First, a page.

Olentangy Local Schools Board of Education, Appellant, v. Delaware County Board of Revision et al., Appellees.

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Supreme Court of Ohio.

Olentangy Local Schools Board of Education, Appellant, v. Delaware County Board of Revision et al., Appellees.

No. 2015-1192

    Decided: November 02, 2017

Rich & Gillis Law Group, L.L.C., Mark H. Gillis, and Kelley A. Gorry, for appellant. Thompson Hine, L.L.P., and Thomas Wyatt Palmer, for appellee Algoma Group.

{¶ 1} This case returns to this court after we issued a remand order based on the parties' stipulation that the Board of Tax Appeals (“BTA”) should address certain issues. See 141 Ohio St.3d 1462, 2015-Ohio-370, 24 N.E.3d 1180. On remand, the BTA addressed those issues and adopted the appraisal valuation of the owner's appraiser for the second time, and appellant, Olentangy Local Schools Board of Education (“BOE”), has again appealed.1 According to the BOE, the law required that the property be valued as if unencumbered, pursuant to Muirfield Assn., Inc. v. Franklin Cty. Bd. of Revision, 73 Ohio St.3d 710, 654 N.E.2d 110 (1995). The BOE also argues that the BTA's reliance on the appraisal is unsupported by the record, and it calls for the reinstatement of the auditor's valuation. We disagree, and we therefore affirm.


{¶ 2} At issue is the tax-year-2011 value of a vacant 22.27-acre parcel that is zoned “planned residential district” and is subject to a homeowners'-association agreement. The agreement creates easement rights in a “common access driveway” for neighboring parcels as well as an easement to enjoy a pond. The easements encompass slightly more than half of the parcel.

{¶ 3} The Delaware County auditor originally valued the property at $654,100, and the property owner, appellee Algoma Group, filed a complaint with the Delaware County Board of Revision (“BOR”). Algoma presented an appraisal by Samuel D. Koon, a member of the Appraisal Institute, who determined a value of $26,000 per acre, totaling $580,000 (after rounding) for the 22.27 acres. The BOR also certified as part of the record transmitted to the BTA a study by the county's own appraiser indicating a total value of $530,000 (approximately $24,000 per acre).

{¶ 4} The BOR ordered a reduction to $580,000 after adopting Koon's appraisal, and the BOE appealed to the BTA, which affirmed the adoption of the appraisal. Pursuant to this court's remand order, the BTA addressed (1) whether an appraisal valuing the property as encumbered for tax year 2011 can be considered competent and probative evidence and (2) whether one of the tax commissioner's rules requires real property to be valued as encumbered for tax year 2011. BTA No. 2012-4555, 2015 Ohio Tax LEXIS 2802, *1-2 (June 22, 2015). Taking the second issue first, the BTA held that Ohio Adm.Code 5703-25-11(B) did not require real property to be valued as encumbered for tax year 2011. Id. at *7-8, quoting Alliance Towers, Ltd. v. Stark Cty. Bd. of Revision, 37 Ohio St.3d 16, 523 N.E.2d 826 (1988), paragraph one of the syllabus (for “ ‘real property tax purposes, the fee simple estate is to be valued as if it were unencumbered’ ”). Regarding the first issue, the BTA determined that Koon's appraisal report “properly supports his ultimate opinion of value, even if the deed restrictions on the subject property are not considered.” Id. at *8. The BTA identified aspects of the appraisal that led it to accord the appraisal probative force.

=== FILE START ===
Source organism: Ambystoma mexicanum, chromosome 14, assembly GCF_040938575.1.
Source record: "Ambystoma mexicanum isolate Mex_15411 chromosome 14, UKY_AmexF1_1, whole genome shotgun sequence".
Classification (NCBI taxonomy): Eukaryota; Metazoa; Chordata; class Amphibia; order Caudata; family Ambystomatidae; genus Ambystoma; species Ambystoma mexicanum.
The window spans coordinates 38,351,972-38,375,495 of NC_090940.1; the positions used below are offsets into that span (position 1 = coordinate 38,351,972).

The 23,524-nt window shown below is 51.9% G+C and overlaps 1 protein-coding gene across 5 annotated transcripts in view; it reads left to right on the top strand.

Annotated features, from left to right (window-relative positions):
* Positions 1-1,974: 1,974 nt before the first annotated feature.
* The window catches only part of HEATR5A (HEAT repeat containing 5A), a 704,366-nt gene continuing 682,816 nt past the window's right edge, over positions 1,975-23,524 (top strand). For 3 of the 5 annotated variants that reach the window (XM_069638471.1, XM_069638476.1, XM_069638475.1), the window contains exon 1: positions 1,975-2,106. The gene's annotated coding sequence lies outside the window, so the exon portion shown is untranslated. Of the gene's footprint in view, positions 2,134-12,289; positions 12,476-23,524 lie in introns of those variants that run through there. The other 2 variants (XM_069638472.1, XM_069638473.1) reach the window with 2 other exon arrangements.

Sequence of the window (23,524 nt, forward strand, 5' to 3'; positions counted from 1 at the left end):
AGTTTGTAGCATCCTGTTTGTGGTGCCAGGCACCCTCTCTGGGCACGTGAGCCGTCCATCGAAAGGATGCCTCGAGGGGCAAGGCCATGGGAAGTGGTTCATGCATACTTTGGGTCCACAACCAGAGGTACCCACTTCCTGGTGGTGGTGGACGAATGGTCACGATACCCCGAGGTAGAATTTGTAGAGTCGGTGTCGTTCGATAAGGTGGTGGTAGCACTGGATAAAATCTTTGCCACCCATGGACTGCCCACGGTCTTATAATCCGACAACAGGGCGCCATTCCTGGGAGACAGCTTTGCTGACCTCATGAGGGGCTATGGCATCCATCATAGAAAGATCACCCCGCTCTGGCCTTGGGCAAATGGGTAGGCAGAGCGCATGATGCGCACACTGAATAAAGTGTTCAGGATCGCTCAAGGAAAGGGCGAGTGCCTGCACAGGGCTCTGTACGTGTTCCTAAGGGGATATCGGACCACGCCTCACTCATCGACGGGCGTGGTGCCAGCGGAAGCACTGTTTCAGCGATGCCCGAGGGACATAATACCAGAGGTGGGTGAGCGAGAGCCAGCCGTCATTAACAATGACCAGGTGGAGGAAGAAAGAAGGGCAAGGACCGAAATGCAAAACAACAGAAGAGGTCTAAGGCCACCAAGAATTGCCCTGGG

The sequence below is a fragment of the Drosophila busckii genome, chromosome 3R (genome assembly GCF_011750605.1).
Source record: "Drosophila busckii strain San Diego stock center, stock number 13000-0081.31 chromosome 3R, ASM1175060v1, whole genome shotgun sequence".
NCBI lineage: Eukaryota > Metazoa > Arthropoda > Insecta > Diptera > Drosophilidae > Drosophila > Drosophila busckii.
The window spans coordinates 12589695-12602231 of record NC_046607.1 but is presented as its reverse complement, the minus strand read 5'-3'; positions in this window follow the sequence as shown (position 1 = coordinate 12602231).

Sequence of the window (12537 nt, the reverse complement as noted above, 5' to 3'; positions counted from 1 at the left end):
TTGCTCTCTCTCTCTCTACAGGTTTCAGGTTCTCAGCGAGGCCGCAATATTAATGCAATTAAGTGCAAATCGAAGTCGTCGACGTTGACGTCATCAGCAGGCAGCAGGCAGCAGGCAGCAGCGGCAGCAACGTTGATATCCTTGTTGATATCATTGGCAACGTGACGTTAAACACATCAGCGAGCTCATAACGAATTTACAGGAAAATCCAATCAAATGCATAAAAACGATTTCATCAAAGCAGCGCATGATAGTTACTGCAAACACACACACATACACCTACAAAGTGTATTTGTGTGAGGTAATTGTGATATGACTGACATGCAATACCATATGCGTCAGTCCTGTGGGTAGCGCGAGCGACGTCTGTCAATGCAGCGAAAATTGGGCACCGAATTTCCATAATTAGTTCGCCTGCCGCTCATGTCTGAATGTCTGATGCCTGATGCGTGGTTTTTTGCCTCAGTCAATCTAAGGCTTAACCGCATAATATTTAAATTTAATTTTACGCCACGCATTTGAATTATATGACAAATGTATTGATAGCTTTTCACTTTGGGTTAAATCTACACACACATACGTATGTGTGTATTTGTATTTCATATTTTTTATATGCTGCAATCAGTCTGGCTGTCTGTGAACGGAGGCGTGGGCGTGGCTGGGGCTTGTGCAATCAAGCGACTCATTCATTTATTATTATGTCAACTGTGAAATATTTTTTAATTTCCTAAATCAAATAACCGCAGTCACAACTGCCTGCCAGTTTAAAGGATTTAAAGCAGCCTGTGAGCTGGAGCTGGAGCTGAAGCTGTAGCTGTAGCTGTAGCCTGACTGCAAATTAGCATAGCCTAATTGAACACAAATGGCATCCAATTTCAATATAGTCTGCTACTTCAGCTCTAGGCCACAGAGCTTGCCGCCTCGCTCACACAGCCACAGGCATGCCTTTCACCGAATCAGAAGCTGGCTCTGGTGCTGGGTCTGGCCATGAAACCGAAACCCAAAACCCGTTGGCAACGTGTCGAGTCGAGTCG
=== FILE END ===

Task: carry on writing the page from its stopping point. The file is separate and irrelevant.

{¶ 5} On appeal, the BOE advances three propositions of law:

1. Algoma's appraiser valued the subject property as encumbered by private, voluntary deed restrictions in violation of Muirfield.

2. The second BTA decision is not supported by the record.

3. Algoma did not affirmatively negate the auditor's original valuation.


{¶ 6} The BTA valued the property at issue by adopting an appraisal valuation offered on behalf of the property owner. The BOE challenges the propriety of relying on that appraisal, but R.C. 5717.04 requires us to affirm the BTA's decision if it is reasonable and lawful, and it is well settled that the BTA, as the finder of fact, possesses wide discretion in determining the weight to be accorded to appraisal evidence, EOP-BP Tower, L.L.C. v. Cuyahoga Cty. Bd. of Revision, 106 Ohio St.3d 1, 2005-Ohio-3096, 829 N.E.2d 686, ¶ 9.

{¶ 7} Our deferential standard of review disposes of the BOE's second proposition of law, which sets forth reasons why the BOE deems Koon's appraisal to be deficient. We leave to the discretion of the BTA the appropriate weight to accord to the appraisal, id. at ¶ 14, and we see no evidence of an arbitrary or unconscionable attitude in the BTA's decision, see Renacci v. Testa, 148 Ohio St.3d 470, 2016-Ohio-3394, 71 N.E.3d 962, ¶ 32 (“Abuse of discretion connotes an unreasonable, arbitrary, or unconscionable attitude”). The BOE offers no evidence of an abuse of discretion but instead proposes grounds for this court to “reevaluate the evidence considered by the BTA”; because we do not sit as “a super BTA or a trier of fact de novo,” we decline to second-guess the finding of fact made below. EOP-BP Tower at ¶ 17.